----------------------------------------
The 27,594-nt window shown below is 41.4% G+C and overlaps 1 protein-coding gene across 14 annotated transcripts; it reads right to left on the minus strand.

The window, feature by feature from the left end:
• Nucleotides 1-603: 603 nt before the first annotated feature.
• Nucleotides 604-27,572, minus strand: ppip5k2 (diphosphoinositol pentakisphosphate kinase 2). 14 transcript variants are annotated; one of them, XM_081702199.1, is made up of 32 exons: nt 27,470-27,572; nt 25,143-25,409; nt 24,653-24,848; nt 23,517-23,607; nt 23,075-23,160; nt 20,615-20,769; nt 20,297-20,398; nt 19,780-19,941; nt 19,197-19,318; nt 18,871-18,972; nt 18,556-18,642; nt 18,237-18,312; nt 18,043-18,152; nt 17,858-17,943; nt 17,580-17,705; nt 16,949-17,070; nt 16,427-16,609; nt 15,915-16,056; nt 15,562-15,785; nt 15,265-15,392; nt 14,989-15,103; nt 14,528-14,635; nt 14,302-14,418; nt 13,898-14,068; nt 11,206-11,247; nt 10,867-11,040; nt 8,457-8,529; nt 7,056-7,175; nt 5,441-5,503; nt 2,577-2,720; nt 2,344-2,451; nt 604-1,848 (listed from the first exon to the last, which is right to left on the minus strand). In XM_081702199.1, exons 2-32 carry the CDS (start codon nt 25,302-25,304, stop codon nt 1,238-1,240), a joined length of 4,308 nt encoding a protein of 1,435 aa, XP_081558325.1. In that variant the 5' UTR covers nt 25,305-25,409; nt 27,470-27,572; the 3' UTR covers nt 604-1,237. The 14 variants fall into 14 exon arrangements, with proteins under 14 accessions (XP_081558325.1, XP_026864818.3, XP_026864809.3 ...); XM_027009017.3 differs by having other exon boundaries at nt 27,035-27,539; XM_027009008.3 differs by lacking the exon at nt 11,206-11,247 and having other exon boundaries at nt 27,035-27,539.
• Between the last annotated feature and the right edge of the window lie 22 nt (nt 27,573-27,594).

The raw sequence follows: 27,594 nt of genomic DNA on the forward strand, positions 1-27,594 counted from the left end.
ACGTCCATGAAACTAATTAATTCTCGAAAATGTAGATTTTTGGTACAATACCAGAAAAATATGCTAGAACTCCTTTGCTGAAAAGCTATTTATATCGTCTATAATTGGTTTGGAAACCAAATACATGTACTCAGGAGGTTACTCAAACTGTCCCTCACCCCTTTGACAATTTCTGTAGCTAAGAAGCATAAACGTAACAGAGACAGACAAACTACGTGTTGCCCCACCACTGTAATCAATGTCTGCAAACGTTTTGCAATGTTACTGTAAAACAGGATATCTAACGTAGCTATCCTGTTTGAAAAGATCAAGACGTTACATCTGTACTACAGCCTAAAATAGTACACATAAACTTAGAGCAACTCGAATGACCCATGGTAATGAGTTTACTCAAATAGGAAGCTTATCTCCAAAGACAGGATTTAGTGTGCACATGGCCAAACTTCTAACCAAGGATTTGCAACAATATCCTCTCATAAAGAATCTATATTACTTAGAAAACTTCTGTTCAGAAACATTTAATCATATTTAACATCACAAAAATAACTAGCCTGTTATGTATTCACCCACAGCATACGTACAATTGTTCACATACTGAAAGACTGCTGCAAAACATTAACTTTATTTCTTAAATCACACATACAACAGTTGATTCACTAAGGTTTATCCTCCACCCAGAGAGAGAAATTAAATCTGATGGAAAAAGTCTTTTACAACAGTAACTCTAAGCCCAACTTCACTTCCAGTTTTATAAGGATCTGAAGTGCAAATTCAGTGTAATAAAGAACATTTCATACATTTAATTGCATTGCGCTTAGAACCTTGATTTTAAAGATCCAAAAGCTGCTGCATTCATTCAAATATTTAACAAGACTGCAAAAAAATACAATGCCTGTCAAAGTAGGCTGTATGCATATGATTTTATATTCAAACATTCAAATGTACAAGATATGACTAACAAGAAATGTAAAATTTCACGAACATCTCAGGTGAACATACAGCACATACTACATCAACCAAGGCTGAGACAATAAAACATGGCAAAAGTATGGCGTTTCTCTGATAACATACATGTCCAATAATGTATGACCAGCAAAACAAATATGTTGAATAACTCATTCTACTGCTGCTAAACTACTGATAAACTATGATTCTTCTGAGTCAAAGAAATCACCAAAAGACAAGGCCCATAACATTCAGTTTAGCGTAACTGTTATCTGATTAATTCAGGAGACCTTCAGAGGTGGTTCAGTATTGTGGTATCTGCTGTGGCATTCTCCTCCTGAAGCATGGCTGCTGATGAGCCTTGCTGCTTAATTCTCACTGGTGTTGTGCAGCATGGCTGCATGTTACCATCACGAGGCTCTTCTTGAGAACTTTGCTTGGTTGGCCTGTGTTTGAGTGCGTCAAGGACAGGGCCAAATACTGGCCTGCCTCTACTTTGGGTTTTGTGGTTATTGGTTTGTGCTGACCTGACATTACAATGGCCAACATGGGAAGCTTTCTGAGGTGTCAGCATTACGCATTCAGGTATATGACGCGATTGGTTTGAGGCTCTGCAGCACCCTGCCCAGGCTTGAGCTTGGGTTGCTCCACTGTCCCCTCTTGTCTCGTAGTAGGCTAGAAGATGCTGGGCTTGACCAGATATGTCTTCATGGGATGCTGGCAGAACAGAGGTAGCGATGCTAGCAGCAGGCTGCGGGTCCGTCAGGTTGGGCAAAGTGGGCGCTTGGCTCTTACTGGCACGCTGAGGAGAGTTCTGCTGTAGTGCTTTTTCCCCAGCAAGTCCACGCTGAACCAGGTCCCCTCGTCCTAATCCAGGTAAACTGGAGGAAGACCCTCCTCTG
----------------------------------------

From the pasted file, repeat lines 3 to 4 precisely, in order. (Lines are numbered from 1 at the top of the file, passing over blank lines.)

• Nucleotides 1-603: 603 nt before the first annotated feature.
• Nucleotides 604-27,572, minus strand: ppip5k2 (diphosphoinositol pentakisphosphate kinase 2). 14 transcript variants are annotated; one of them, XM_081702199.1, is made up of 32 exons: nt 27,470-27,572; nt 25,143-25,409; nt 24,653-24,848; nt 23,517-23,607; nt 23,075-23,160; nt 20,615-20,769; nt 20,297-20,398; nt 19,780-19,941; nt 19,197-19,318; nt 18,871-18,972; nt 18,556-18,642; nt 18,237-18,312; nt 18,043-18,152; nt 17,858-17,943; nt 17,580-17,705; nt 16,949-17,070; nt 16,427-16,609; nt 15,915-16,056; nt 15,562-15,785; nt 15,265-15,392; nt 14,989-15,103; nt 14,528-14,635; nt 14,302-14,418; nt 13,898-14,068; nt 11,206-11,247; nt 10,867-11,040; nt 8,457-8,529; nt 7,056-7,175; nt 5,441-5,503; nt 2,577-2,720; nt 2,344-2,451; nt 604-1,848 (listed from the first exon to the last, which is right to left on the minus strand). In XM_081702199.1, exons 2-32 carry the CDS (start codon nt 25,302-25,304, stop codon nt 1,238-1,240), a joined length of 4,308 nt encoding a protein of 1,435 aa, XP_081558325.1. In that variant the 5' UTR covers nt 25,305-25,409; nt 27,470-27,572; the 3' UTR covers nt 604-1,237. The 14 variants fall into 14 exon arrangements, with proteins under 14 accessions (XP_081558325.1, XP_026864818.3, XP_026864809.3 ...); XM_027009017.3 differs by having other exon boundaries at nt 27,035-27,539; XM_027009008.3 differs by lacking the exon at nt 11,206-11,247 and having other exon boundaries at nt 27,035-27,539.